The budget battles between Democratic Gov. Jay Nixon and the Republican-dominated General Assembly may come to a head again at the polls in November.
A GOP-backed constitutional amendment will appear on the ballot that, if approved by voters, would rein in some of the governor’s budget authority.
Supporters paint it as a needed check on the executive branch’s power. But to its critics, the change could tilt power away from the governor and toward the legislature.
“This measure sounds good to Republicans now,” said Peverill Squire, a political science professor at the University of Missouri. “If it passes, they may come to regret it when circumstances change.”
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The General Assembly has the constitutional duty to craft the state’s budget. The governor has the ability to veto specific spending items.
But the constitution also gives governors the authority to withhold spending if state revenue falls short. The governor can restore the money if the financial situation improves, and lawmakers have no authority to override the withholding of funds.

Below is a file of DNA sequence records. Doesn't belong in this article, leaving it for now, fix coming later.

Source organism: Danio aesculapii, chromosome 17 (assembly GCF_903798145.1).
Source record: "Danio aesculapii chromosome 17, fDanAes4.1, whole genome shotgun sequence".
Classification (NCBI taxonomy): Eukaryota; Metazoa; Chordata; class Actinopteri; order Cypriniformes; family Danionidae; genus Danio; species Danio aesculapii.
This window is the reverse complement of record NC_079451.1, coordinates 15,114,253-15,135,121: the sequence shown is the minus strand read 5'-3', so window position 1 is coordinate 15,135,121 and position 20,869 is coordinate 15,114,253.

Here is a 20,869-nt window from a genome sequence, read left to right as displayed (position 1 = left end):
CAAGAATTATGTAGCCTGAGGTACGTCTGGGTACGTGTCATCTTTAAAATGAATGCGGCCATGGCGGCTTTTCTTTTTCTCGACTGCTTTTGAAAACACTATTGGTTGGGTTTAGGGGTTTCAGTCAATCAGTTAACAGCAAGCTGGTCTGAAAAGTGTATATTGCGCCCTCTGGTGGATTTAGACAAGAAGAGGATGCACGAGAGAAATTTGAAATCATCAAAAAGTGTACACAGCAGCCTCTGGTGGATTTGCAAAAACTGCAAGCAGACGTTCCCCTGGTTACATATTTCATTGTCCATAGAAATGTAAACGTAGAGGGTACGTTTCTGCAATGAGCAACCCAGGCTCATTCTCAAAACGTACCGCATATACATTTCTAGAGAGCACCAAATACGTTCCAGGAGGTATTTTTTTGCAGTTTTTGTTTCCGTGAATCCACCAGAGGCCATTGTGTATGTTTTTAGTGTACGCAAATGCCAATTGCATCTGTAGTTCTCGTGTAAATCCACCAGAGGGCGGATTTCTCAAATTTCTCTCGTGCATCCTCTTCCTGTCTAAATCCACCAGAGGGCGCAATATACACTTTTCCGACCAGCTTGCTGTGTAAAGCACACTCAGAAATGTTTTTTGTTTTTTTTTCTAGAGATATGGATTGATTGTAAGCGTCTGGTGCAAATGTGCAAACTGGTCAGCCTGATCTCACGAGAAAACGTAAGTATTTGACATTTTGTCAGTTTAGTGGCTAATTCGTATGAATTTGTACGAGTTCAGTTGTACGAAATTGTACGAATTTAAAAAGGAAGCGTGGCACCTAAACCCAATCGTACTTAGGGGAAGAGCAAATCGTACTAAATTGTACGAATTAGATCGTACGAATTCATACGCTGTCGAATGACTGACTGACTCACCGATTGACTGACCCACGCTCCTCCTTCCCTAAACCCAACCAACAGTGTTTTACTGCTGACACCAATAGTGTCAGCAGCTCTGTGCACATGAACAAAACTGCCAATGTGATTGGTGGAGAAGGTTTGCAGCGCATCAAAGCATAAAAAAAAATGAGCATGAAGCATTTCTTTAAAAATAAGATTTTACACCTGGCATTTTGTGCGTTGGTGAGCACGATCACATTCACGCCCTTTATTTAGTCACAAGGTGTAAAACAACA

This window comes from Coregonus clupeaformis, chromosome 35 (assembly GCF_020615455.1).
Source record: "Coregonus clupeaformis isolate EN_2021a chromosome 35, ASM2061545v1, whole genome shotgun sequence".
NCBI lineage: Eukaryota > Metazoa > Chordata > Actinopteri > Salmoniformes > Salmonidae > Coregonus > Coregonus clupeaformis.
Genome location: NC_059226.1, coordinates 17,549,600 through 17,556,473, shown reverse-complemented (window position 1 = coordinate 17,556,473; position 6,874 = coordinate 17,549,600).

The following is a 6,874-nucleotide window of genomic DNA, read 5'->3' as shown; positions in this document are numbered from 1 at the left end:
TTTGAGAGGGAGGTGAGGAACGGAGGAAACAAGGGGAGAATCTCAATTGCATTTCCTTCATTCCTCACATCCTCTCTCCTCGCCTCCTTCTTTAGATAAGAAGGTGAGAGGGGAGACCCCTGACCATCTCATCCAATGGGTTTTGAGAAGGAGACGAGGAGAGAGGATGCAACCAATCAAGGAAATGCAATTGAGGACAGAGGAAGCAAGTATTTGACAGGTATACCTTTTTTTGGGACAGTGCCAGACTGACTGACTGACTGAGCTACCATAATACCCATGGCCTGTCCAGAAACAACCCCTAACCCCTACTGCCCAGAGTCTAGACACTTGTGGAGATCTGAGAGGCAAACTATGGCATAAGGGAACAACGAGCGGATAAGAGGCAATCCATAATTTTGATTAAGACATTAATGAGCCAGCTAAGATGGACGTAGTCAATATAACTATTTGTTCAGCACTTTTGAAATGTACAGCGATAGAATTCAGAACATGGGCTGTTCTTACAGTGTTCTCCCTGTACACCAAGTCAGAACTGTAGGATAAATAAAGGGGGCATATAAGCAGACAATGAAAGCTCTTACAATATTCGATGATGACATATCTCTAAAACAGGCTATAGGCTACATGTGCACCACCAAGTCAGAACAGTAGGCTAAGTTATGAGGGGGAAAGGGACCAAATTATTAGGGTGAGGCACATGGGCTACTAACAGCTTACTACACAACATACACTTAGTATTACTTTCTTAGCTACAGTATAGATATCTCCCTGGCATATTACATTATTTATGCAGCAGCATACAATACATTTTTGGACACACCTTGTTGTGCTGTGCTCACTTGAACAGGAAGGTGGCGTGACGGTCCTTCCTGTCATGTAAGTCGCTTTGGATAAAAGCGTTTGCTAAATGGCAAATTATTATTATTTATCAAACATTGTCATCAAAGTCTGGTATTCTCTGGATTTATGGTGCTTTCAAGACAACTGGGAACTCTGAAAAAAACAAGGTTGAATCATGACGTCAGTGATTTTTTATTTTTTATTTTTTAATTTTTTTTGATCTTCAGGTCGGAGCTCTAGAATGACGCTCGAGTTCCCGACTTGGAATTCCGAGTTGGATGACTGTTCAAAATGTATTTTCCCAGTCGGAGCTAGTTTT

Amendment 10 would change that, giving lawmakers the opportunity to override the governor’s withholding decision with a two-thirds majority vote.
Proponents point to last year’s battle over an $800 million tax cut proposal.
Nixon vetoed the tax bill, then withheld $400 million in funding for education, building projects and other government services out of concern that legislators might override the veto.
When the override effort failed, he eventually released all the money. Republicans cried foul.
“This is about checks and balances,” said Rep. Todd Richardson, a Poplar Bluff Republican. “We’ve seen a pattern of this governor abusing his constitutional authority, and we’re trying to create some legislative oversight.”
Nixon has panned the amendment, arguing that his budget powers are necessary tools that have been wielded by Republican and Democrat governors to maintain fiscal discipline.
Governors use the withholding authority to “balance the state budget and prevent government from spending beyond its means,” said Scott Holste, Nixon’s press secretary. “The governor has made clear that amending the constitution to weaken Missouri’s strong safeguards against overspending by the legislature is fiscally irresponsible.”